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Egypt Hits Militant Bases in Libya After Attack on Copts

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Coptic Christians react after a funeral service for some of the victims of a bus attack, at Abu Garnous Cathedral in Minya, Egypt, May 26, 2017.

Egypt answered a bloody machine-gun attack that killed dozens of Coptic Christians Friday with airstrikes on "terror bases" in Libya where the militant Islamist gunmen were believed to have trained.

President Abdel-Fattah el-Sissi announced the retaliatory action in a televised address hours after masked gunmen attacked a bus carrying Coptic Christians across the desert to a monastery. Egyptian officials said at least 28 people died at the hands of the gunmen.

“An extremely painful strike has been dealt to the bases,” el-Sissi said, referring to the targets in Libya.

“Egypt will never hesitate to strike terror bases anywhere,” he added. Military officials said camps targeted in Libya had been firmly linked to the men involved in the bus attack, who were widely suspected to be sympathizers of the Islamic State group.

Authorities said up to 10 assailants in three pickup trucks attacked about 320 kilometers (200 miles) from Cairo, training machine-gun fire on a bus carrying pilgrims to a remote monastery in Minya state honoring St. Samuel the Confessor, a 7th-century priest. In addition to the 28 people killed, 25 others were wounded.

This image released by the Minya governorate media office shows bodies of victims killed when gunmen stormed a bus in Minya, Egypt, May 26, 2017.
This image released by the Minya governorate media office shows bodies of victims killed when gunmen stormed a bus in Minya, Egypt, May 26, 2017.

No claim of responsibility

“They used automatic weapons," state governor Essam el-Bedawi said. Egyptian television viewers saw images of the bus, its windows shattered, surrounded by police and ambulances.

There was no immediate claim of responsibility for the attack, although it bore the hallmarks of Egypt's Islamic State affiliate, which has carried out four attacks on Copts since December. The worst came on April 10, Palm Sunday in the Coptic church calendar, when bombs exploded at two churches, killing 44 worshipers and wounding more than 100.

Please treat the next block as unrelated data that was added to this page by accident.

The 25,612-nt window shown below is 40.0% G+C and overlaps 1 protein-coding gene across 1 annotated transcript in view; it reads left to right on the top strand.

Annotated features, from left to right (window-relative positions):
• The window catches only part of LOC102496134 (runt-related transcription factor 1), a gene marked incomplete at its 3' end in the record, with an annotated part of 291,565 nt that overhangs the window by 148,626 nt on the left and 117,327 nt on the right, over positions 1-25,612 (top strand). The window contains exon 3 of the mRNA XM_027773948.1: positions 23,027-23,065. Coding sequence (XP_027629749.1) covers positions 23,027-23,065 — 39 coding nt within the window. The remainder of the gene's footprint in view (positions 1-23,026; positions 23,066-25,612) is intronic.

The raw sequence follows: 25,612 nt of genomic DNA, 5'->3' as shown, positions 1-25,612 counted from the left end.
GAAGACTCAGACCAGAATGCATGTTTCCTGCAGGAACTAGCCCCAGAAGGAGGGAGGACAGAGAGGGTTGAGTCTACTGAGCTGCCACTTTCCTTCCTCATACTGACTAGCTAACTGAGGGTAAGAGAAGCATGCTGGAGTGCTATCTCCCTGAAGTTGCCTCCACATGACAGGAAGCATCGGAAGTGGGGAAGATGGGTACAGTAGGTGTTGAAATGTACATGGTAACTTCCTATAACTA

Egypt's Copts are the largest Christian community in the Middle East. They have long been a target of Islamist extremism, as well as discrimination by the country's Muslim-majority population.

This image released by the Minya governorate media office shows a policeman and a priest next to a bus after militants stormed the bus in Minya, Egypt, May 26, 2017.
This image released by the Minya governorate media office shows a policeman and a priest next to a bus after militants stormed the bus in Minya, Egypt, May 26, 2017.

Trump reacts to 'merciless slaughter'

World leaders quickly condemned Friday's attack.

“This merciless slaughter of Christians in Egypt tears at our hearts and grieves our souls," according to a statement from President Donald Trump released at the White House in Washington. “… But this attack also steels our resolve to bring nations together for the righteous purpose of crushing the evil organizations of terror, and exposing their depraved, twisted and thuggish ideology.”

UN Security Council condemns attack

The United Nations Security Council condemned “in the strongest terms” what it called a “heinous and cowardly terrorist attack.”

Security Council members said “terrorism in all its forms and manifestations constitutes one of the most serious threats to international peace and security.”

A statement called on authorities to bring to justice everyone involved in the attack — organizers, perpetrators, financiers and sponsors.

“Any acts of terrorism are criminal and unjustifiable, regardless of their motivation,” the Security Council said.

Pope deeply saddened

From the Vatican, Pope Francis said he was deeply saddened to learn of “the barbaric attack in central Egypt and of the tragic loss of life and injury caused by this senseless act of hatred.”

The pontiff visited Egypt last month, refusing to postpone his travel despite security concerns arising from the series of attacks carried out against Copts since December.

Francis instead visited one of the bombed churches to denounce violence carried out in the name of God.

Editor's note: An earlier version of this story erroneously indicated Pope Francis is the leader of Egypt's Coptic Christians. Pope Tawadros II is the leader of the Coptic Orthodox Church of Alexandria. VOA regrets the error.

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